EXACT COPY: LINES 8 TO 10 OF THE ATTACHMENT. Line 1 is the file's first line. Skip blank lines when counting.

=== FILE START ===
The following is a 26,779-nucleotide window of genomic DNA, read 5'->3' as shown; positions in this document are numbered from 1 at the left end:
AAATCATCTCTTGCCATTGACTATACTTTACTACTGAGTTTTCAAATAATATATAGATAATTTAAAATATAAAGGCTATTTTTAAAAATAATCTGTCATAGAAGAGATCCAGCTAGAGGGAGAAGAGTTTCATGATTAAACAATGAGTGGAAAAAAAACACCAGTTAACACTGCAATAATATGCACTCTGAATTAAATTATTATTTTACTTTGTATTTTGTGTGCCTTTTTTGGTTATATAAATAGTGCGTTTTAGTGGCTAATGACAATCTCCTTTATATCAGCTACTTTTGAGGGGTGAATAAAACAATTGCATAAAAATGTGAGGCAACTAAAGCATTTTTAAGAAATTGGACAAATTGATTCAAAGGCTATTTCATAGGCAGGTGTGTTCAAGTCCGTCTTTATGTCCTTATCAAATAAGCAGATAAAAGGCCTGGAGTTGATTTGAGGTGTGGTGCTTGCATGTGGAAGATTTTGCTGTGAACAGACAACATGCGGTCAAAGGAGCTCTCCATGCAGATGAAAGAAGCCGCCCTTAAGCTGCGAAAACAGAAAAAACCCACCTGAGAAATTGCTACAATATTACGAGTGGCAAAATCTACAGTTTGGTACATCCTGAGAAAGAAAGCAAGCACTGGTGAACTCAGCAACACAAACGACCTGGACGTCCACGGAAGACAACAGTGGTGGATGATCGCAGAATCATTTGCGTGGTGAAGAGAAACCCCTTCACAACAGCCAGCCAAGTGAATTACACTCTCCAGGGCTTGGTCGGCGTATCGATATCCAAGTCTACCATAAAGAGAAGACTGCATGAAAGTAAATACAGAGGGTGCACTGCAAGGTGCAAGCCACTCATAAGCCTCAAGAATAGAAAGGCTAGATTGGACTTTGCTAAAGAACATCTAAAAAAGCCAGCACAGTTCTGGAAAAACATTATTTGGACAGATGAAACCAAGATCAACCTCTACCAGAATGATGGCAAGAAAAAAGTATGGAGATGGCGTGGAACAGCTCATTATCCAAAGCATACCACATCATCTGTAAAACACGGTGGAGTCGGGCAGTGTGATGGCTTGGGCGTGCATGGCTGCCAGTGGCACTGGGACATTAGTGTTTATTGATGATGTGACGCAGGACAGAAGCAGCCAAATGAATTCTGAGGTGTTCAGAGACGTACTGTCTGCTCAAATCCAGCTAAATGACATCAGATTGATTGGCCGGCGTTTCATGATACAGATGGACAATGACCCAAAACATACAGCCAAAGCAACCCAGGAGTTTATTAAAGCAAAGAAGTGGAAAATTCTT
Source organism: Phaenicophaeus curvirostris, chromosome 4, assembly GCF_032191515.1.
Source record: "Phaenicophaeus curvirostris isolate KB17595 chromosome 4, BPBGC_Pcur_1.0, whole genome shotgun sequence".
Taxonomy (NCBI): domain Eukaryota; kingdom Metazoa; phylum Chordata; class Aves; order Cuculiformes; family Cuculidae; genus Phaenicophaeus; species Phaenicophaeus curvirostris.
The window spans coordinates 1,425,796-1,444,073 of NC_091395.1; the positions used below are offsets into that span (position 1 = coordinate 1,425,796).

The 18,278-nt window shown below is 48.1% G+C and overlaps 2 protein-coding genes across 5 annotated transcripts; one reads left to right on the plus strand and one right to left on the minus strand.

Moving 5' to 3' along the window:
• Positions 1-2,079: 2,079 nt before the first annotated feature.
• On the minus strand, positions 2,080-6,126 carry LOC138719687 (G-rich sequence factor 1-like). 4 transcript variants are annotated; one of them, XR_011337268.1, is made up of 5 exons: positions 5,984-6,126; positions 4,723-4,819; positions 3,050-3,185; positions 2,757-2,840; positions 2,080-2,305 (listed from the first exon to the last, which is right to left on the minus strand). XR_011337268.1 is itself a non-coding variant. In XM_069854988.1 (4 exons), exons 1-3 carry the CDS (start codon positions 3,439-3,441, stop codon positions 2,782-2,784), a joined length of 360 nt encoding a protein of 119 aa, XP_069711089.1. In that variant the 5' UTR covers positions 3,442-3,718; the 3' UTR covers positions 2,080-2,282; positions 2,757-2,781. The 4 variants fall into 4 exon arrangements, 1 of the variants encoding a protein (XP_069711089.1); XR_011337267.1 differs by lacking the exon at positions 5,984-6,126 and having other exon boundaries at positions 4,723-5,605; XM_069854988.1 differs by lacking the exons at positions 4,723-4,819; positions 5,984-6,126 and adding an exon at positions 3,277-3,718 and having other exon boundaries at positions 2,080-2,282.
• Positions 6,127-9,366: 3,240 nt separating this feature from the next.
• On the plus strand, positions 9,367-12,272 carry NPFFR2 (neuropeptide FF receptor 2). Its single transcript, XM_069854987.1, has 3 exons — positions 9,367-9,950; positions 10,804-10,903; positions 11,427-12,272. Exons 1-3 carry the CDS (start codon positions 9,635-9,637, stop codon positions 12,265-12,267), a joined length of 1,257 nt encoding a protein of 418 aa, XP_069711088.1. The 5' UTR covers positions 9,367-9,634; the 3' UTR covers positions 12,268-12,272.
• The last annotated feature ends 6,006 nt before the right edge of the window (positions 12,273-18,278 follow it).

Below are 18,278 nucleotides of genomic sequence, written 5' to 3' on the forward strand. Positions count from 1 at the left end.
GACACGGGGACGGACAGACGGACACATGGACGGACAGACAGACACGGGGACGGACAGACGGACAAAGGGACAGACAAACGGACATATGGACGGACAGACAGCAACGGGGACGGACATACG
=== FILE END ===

Moving 5' to 3' along the window:
• Positions 1-2,079: 2,079 nt before the first annotated feature.
• On the minus strand, positions 2,080-6,126 carry LOC138719687 (G-rich sequence factor 1-like). 4 transcript variants are annotated; one of them, XR_011337268.1, is made up of 5 exons: positions 5,984-6,126; positions 4,723-4,819; positions 3,050-3,185; positions 2,757-2,840; positions 2,080-2,305 (listed from the first exon to the last, which is right to left on the minus strand). XR_011337268.1 is itself a non-coding variant. In XM_069854988.1 (4 exons), exons 1-3 carry the CDS (start codon positions 3,439-3,441, stop codon positions 2,782-2,784), a joined length of 360 nt encoding a protein of 119 aa, XP_069711089.1. In that variant the 5' UTR covers positions 3,442-3,718; the 3' UTR covers positions 2,080-2,282; positions 2,757-2,781. The 4 variants fall into 4 exon arrangements, 1 of the variants encoding a protein (XP_069711089.1); XR_011337267.1 differs by lacking the exon at positions 5,984-6,126 and having other exon boundaries at positions 4,723-5,605; XM_069854988.1 differs by lacking the exons at positions 4,723-4,819; positions 5,984-6,126 and adding an exon at positions 3,277-3,718 and having other exon boundaries at positions 2,080-2,282.